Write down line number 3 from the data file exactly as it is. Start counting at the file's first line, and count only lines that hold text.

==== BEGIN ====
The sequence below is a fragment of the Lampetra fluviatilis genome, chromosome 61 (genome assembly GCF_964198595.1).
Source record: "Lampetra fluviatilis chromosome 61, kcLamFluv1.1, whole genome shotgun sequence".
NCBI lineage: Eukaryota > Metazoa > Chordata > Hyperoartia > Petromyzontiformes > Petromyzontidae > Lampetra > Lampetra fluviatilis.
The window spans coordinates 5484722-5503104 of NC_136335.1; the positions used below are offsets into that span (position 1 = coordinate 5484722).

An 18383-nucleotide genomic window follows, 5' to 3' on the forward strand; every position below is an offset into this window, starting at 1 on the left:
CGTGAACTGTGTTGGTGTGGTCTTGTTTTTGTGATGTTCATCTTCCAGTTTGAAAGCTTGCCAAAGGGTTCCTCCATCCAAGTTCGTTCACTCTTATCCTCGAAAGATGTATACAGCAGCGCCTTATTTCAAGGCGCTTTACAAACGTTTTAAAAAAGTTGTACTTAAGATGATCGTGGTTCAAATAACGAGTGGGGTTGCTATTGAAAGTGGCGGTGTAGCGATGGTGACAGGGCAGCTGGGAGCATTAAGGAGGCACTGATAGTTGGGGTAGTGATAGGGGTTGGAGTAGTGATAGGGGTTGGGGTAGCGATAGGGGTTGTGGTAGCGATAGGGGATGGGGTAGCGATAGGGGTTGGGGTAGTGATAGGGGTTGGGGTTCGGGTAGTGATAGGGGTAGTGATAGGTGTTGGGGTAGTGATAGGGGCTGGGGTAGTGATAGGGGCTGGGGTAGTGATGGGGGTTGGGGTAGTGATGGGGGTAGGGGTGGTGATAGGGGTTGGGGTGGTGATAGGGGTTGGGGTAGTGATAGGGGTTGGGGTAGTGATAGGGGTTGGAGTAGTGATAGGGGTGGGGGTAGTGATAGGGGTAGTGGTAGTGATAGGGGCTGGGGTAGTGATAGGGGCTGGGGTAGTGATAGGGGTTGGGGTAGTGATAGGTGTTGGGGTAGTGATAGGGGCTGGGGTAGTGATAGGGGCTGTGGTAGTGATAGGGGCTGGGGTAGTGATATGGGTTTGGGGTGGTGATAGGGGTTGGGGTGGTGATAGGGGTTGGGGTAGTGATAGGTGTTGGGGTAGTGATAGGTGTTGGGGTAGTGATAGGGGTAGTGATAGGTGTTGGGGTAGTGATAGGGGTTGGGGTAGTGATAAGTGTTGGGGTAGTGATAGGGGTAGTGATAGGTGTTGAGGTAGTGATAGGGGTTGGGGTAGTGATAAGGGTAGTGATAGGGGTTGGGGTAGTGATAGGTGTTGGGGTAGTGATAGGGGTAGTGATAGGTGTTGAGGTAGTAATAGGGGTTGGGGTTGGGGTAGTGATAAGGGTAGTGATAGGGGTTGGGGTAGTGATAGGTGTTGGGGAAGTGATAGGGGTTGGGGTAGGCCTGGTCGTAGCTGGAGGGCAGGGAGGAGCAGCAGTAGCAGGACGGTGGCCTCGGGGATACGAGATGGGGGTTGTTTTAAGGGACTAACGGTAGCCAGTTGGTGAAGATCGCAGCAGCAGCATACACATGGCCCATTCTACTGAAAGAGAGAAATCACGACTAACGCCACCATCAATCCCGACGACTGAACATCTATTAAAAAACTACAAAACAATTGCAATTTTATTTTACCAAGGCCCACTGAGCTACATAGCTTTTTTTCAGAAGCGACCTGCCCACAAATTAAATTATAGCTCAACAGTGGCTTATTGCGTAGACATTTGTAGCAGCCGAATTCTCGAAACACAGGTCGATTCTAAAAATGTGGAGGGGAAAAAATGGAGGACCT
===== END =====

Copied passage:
NCBI lineage: Eukaryota > Metazoa > Chordata > Hyperoartia > Petromyzontiformes > Petromyzontidae > Lampetra > Lampetra fluviatilis.